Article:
Student note: To establish causation, a plaintiff is required to show that he would not have incurred any damages, but for the lawyer's negligence, and that he incurred actual damages as a direct result of the attorney's actions or inaction.

Case: Humbert v. Allen, NY Slip Op 08125 (2d Dept. 2011).

Here is the decision.

Tomorrow’s issue: A property owner’s duty to protect.

Monday, November 21, 2011

Respondeat superior.

Practice point: Pursuant to the doctrine, an employer may be liable when the employee acts negligently or intentionally, so long as the tortious conduct is generally foreseeable and a natural incident of the employment.

Student note:  However, liability doe not attach for torts committed by an employee who is acting solely for personal motives unrelated to the furtherance of the employer's business.

Case: Horvath v. L & B Gardens, Inc., NY Slip Op 08124 (2d Dept. 2011).

Here is the decision.

Tomorrow’s issue: Legal malpractice.

Friday, November 18, 2011

Proper service.

Practice point: Ordinarily, a process server's affidavit of service establishes a prima facie case as to the method of service and, therefore, gives rise to a presumption of proper service.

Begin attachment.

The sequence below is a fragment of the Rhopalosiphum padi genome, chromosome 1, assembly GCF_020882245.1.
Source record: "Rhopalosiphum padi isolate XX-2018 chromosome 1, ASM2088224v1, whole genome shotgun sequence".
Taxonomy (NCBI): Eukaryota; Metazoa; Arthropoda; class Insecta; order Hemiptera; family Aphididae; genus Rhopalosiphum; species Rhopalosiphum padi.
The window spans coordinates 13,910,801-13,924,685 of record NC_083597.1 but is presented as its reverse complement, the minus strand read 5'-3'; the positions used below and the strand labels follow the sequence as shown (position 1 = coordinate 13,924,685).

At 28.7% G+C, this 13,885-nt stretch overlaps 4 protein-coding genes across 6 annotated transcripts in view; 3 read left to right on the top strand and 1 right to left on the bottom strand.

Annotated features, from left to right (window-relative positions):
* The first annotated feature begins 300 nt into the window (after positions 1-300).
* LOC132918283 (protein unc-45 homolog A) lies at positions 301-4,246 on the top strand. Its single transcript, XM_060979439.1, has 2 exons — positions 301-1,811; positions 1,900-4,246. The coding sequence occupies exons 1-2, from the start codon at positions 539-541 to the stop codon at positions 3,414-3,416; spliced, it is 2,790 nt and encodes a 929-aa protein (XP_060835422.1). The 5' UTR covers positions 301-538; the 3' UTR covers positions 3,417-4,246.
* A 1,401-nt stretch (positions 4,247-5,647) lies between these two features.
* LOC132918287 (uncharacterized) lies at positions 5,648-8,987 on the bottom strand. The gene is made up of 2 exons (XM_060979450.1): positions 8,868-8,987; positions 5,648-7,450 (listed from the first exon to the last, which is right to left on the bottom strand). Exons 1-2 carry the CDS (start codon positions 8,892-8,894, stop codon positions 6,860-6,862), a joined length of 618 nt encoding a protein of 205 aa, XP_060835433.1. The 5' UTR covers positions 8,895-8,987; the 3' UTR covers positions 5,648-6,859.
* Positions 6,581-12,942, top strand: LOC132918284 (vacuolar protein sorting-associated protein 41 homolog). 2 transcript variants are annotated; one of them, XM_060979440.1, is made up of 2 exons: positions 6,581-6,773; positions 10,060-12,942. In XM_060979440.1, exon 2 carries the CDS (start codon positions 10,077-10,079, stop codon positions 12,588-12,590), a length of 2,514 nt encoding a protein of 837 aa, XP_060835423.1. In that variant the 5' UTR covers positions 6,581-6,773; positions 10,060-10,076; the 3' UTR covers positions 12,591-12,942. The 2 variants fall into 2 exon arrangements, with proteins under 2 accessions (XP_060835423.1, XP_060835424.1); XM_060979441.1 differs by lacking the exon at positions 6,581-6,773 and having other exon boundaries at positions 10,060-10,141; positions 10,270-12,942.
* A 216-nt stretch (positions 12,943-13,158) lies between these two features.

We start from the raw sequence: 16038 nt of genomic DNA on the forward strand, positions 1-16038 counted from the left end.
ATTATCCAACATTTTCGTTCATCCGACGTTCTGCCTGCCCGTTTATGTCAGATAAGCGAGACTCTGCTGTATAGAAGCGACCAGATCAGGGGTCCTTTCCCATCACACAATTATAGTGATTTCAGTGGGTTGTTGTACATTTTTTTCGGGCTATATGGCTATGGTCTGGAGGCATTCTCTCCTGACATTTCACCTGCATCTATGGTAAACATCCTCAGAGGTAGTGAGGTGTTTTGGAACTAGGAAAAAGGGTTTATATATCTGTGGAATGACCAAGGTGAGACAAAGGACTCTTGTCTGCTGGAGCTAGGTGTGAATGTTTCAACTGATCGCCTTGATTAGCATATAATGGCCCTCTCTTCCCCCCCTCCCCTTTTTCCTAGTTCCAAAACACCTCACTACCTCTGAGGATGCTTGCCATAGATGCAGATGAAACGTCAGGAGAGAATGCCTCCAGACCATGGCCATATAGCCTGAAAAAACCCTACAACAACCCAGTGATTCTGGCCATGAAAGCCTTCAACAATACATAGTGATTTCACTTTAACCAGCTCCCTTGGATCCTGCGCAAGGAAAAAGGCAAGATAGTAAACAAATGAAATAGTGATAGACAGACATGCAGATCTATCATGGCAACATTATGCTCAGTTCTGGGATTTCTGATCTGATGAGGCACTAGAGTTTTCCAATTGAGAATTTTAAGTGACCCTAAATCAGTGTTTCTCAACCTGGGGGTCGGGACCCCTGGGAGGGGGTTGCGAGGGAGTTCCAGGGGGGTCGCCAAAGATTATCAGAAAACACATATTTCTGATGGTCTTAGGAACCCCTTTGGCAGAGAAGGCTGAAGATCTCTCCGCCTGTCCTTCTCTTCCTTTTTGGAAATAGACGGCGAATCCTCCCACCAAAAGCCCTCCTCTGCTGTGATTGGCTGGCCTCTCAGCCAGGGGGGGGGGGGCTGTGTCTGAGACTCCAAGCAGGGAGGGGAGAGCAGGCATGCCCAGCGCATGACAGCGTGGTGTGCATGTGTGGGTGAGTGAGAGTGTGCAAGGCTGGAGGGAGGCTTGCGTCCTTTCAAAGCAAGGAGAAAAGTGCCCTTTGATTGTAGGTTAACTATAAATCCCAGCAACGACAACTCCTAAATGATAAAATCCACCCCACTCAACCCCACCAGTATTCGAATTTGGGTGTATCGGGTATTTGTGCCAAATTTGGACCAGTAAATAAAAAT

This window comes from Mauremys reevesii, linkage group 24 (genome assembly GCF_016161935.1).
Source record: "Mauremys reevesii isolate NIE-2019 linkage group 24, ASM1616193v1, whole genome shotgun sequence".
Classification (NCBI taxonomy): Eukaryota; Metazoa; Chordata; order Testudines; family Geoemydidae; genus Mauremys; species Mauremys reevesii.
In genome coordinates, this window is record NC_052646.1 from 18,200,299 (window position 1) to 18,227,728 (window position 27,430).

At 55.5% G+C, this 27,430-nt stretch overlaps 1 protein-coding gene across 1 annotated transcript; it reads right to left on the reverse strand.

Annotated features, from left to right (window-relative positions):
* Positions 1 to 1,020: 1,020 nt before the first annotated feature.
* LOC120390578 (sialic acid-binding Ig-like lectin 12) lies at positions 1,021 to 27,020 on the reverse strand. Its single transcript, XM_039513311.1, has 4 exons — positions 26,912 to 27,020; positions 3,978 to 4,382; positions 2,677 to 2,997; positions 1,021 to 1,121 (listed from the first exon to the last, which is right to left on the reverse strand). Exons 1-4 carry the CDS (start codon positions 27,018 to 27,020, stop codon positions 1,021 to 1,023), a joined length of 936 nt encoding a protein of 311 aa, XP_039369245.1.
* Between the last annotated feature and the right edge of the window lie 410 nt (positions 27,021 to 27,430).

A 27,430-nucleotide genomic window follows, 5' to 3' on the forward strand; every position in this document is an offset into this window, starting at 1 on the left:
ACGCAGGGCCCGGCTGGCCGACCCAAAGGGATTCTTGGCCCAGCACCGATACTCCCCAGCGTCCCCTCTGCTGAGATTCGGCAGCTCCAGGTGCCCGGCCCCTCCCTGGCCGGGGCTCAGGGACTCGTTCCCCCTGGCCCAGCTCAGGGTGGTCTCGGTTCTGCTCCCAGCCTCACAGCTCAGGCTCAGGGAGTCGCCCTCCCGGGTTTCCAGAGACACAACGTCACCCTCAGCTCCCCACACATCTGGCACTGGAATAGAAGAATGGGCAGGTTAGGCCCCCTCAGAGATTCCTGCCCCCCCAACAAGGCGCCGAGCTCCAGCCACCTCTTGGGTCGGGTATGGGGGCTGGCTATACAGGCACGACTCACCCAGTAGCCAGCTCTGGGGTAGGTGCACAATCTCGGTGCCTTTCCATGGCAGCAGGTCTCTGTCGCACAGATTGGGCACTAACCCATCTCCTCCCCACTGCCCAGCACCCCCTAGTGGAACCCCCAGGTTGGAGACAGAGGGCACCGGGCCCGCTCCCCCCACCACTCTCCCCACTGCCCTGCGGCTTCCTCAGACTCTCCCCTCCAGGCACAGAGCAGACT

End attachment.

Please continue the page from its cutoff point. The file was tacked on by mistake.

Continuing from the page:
Student note: However, where there is a sworn denial that a defendant was served with process, the affidavit of service is rebutted, and the plaintiff must establish jurisdiction at a hearing by a preponderance of the evidence.

Case: Goralski v. Nadzan, NY Slip Op 08122 (2d Dept. 2011).

Here is the decision.

Monday’s issue: Respondeat superior.

Thursday, November 17, 2011


Practice point: A cause of action based upon Labor Law § 740, known as the whistleblower statute, is available to an employee who discloses or threatens to disclose an employer's activity or practice which (1) is in violation of a law, rule or regulation, and (2) creates a substantial and specific danger to the public health.

Student note: Since plaintiff asserted a § 740 cause of action, she waived the cause of action alleging wrongful termination, inasmuch as it arose out of the same underlying claim of retaliatory action.